Some people have lofty dreams: careers, higher education, to have a large, expansive family—I have dreams of writing a book. Many books. Any book.
When I read a book, a few things always happen (depending on if it is a good book or a bad book).
With a good book—my imagination develops tracers: flashes of light that remain after something bright has burned in the darkness. Fireworks. Burning hot dog roasting sticks (sorry, my Montana is showing through). Tail lights in the distance, crunching gravel beneath tires. The story leaves a memory, an experience, a ghost that forever inhabits a part of myself.
A good story leaves the characters behind to stay with me forever; I can recall them at will. Not the entire story, my memory is far too poor for that, but I can picture the story and the characters clearly enough. They are forever suspended in my mind—sometimes in certain scenes or just impressions.
Talia and Kris alone in the waystation all winter (Arrow's Flight, Mercedes Lackey).
Sabriel in a bathtub blushing over the sounds of a giggling couple in the next room, while thinking it is Touchstone (it isn't; Sabriel by Garth Nix).
Tiger and Del arguing, fighting, laughing and much more (Sword-dancer series, Jennifer Roberson).
A good book, for me, leaves a scar. As a writer: it creates characters and worlds I can only stare at longingly. I can only kick myself for that 'Why didn't I think of that!' (Because I was 7 when that book was published, nerd).
Memories aside—a good book reminds me that there are plenty good books left to be written and they make me remember that my contribution—once it happens—has value. More importantly, perhaps, they make me feel like contributing. I'm not saying that I detest writing or that I find it a chore, but I do find it very sacred. It's very precious to me and I often find reasons why the circumstances aren't write (hah) because I want to be in the perfect place when I do sit down to write. That isn't realistic, but—have we met?
Many of these characters, places and experiences that I have encountered while reading hold firm places in my mind. At any moment—I need only remember a book and suddenly the Sandtiger is grinning back at me or a bell rings out in the fog, and I know Sabriel is there, waiting. I can feel the cold water rushing around my ankles—I am transported.
A good book becomes a good memory and, I'd like to think, tries very hard to replace a bad one. A good book reminds us to dream, because it is often in dreams where novels and characters are born.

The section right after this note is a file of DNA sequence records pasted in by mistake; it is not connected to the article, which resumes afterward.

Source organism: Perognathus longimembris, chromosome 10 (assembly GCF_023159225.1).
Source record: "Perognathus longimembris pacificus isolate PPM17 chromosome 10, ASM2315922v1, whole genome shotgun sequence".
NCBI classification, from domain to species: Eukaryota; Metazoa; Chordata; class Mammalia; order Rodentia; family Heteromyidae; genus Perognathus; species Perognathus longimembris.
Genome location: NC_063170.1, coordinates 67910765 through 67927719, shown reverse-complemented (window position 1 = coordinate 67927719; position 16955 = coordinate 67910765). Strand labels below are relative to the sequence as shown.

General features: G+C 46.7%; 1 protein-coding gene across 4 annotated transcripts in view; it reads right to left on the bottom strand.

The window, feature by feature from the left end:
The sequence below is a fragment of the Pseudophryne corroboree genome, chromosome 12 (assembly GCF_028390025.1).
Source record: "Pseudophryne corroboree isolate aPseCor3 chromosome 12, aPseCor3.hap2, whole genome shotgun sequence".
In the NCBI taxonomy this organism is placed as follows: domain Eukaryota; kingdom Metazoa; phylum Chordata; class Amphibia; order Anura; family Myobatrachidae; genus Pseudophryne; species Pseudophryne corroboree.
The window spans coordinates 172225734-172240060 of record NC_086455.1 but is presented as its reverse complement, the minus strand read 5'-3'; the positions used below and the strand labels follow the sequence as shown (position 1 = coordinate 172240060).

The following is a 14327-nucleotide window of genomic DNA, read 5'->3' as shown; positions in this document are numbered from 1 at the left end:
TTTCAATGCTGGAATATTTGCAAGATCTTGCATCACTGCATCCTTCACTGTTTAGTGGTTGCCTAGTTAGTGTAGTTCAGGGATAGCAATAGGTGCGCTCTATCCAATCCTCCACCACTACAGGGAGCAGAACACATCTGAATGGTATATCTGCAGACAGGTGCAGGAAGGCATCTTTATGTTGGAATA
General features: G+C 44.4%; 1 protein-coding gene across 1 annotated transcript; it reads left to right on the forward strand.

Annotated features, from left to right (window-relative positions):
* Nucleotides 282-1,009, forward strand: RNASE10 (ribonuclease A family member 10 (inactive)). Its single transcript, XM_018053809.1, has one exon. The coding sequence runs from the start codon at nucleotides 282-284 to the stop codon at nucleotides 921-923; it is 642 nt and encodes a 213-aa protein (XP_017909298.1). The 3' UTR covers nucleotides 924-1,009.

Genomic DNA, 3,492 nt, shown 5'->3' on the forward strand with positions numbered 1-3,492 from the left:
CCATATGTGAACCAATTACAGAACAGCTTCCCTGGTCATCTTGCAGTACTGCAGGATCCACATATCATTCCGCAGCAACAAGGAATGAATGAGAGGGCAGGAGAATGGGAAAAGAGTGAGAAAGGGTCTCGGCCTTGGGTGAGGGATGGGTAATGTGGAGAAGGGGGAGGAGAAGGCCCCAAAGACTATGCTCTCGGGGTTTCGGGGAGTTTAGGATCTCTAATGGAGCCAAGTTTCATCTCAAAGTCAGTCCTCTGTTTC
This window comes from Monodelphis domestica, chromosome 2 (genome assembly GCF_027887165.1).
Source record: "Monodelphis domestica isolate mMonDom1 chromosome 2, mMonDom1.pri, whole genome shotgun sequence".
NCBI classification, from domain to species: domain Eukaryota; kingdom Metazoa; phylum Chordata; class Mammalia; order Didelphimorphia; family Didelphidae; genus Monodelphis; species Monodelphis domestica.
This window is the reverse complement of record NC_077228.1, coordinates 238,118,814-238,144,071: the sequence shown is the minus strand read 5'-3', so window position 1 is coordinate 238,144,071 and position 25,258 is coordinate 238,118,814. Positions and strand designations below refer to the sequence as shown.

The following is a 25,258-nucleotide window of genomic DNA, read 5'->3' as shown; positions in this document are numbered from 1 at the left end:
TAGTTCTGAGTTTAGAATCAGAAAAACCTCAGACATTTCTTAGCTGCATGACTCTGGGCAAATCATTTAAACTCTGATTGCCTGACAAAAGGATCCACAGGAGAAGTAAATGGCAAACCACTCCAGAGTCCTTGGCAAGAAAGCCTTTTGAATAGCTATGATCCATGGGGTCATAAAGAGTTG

A good book gives me characters, places, styles, plot and guidance. As both a reader and a writer—I learn from reading as much as I experience it. I can acknowledge a book for the skill on a line level, for deftly penning a plot—and for giving me scenes that forever burn like embers in my mind. I can both learn from, and enjoy, the hard work of dedicated authors. A book is a gift from the imagination and hard work of one person, to the imagination of next.
A bad book is even worse for a reader-writer. Before I continue, let me explain: I am not insisting that anything I write is considered "good" nor can I claim to be involved with the making of a "good book" as I have not yet been published (or even survived the second draft). The following opinions spring only from my life experiences and what I, personally, consider to be a bad book at this point in my life. A bad book was quite different for me 10 or even 15 years ago and the same can be said for what I considered good in my youth.
I had an entire section on what bad books do to people—but I think I'll just let it go. We all know a bad book when we read/hear/experience it. And bad books can be found everywhere: self-published authors, New York Times Best Selling authors, even ourselves. They can be books written by terrible people (I once saw a beloved author be disrespectful about politics on Facebook and I can no longer read their books) or bad books written by people who refuse to accept any kind of feedback or criticism. We all have a certain way we want our books to be read and experienced: but full of typos, cliché names, weak-willed characters and mindless sex is never the answer (for me, at least).
Bad books leave scars that only amplify the good books in our lives. Even bad books have lessons to teach us (as writers and readers) and characters to adopt—even if only to tape their mouths shut and throw them down a dark stairwell for their own protection. Sometimes I read so I can remind myself what kind of writer I don't want to be.
Right now I am about 20% through Clariel by Garth Nix. I am reminded that there are still stories left to be told, monsters left to banish (both in real life and in literary ones) and memories yet to make.
Read the good with the bad: learn from both. Spend the money on the editor. Don't write what you know: often we know only a life of cruelty and unfairness. Write to make the world better than it is, not to remind us of how dark and awful humankind really is. We already know that. What we need, more than anything as mortal creatures reading books, is hope.
Final disclaimer: this opinion of "don't write stuff with typos" and "only write good books" is an opinion I only recently embraced. See my earlier work for contradictions and furthur proof that I am far from perfect.